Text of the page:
For example, if you batch record and start doing podcast episodes and a huge crisis happens in the world (hello, pandemic!) or huge conversations that need to be front and center like Black Lives Matter, how are you going to add that kind of sensitivity into the conversation if you have all this other content coming out?

Most business owners forget to not mention things on their podcast that then makes it irrelevant when it goes live and what happens is the timing become stale. Depending on what kind of format or industry you have, this might not matter. But I know one of the things that’s really powerful in podcast is being able to develop a relationship with your audience, and part of that is talking about what’s happening now in your intro or somewhere in the episode. 

  • Your content can feel too systemized.

Have you ever noticed that some podcasts are like so freaking streamlined? It just feels like every episode is kind of the same. Their system is so rinse and repeat that they all sound the same. Yes, it’s a new topic but same rhythm.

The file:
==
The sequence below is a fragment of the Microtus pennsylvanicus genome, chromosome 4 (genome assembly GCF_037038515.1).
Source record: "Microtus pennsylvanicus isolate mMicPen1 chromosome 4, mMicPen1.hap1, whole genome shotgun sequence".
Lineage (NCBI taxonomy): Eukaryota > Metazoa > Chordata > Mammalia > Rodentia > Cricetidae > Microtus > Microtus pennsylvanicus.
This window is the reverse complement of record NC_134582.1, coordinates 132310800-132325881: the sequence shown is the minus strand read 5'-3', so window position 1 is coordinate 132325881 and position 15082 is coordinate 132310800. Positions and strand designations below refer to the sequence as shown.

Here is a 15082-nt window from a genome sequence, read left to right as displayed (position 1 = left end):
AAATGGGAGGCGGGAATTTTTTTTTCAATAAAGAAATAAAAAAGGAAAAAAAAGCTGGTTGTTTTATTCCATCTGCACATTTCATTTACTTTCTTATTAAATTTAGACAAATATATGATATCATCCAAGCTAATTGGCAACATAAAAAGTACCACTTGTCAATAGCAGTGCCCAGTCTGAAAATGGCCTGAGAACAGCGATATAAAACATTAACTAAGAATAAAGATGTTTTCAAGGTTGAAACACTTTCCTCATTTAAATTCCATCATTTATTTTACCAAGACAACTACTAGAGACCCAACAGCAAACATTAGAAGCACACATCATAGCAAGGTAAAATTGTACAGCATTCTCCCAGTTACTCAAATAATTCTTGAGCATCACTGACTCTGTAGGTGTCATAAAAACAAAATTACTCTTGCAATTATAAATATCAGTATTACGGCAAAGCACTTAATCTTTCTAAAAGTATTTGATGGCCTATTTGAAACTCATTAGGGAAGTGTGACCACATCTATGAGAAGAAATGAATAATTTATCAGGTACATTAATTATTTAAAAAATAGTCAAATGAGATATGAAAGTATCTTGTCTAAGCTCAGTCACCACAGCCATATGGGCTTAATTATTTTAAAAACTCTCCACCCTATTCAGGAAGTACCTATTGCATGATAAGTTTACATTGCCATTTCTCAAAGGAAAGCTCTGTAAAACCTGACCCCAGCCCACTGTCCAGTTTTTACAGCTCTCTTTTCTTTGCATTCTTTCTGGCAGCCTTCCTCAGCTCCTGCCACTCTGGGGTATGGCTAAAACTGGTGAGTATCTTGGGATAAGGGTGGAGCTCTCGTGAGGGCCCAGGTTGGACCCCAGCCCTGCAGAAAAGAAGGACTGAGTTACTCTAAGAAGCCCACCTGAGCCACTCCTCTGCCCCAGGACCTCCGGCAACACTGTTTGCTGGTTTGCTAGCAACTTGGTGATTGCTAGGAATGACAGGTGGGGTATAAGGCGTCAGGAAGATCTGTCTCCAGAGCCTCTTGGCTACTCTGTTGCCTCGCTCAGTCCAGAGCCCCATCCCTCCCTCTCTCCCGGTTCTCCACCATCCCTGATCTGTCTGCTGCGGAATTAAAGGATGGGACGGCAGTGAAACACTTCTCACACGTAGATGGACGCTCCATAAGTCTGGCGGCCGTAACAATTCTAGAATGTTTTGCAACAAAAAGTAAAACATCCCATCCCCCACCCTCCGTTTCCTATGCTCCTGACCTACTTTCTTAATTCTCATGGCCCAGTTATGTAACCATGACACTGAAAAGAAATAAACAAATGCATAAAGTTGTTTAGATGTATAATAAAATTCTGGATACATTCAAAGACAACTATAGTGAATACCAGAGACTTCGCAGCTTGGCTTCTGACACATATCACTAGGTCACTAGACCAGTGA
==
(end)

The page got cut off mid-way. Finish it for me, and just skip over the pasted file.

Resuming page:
This is what I think happens if you record too far in advance – your content can feel very systemized. 

The problem is a lot of business owners don’t know how to find that rhythm so their audience feels like they’re part of a system or that they’re being put through a process which they should never feel like one.

I don’t know about you, but I want interesting. I want to feel like I’m having a real conversation. I want to feel like I have somebody’s real insight, not their curated insight.

  • You do not get to benefit from the learning.

What happens is when you batch your podcast episodes, typically, when you record them is different from the time when you edit them. So most likely you are cringing the entire time when you edit them, hating the way you look, the way you sound, and just nitpicking the crap out of yourself but you’re not giving any kind of constructive feedback.

And by the time you get back to the camera, you forget about these and failed to bring any of these lessons you learned with you. What happens is the application of that feedback is delayed and therefore microscopic so you did not get to benefit from the learning.

Ok, so what should you do instead? Find the system that works for you— here’s my suggestion: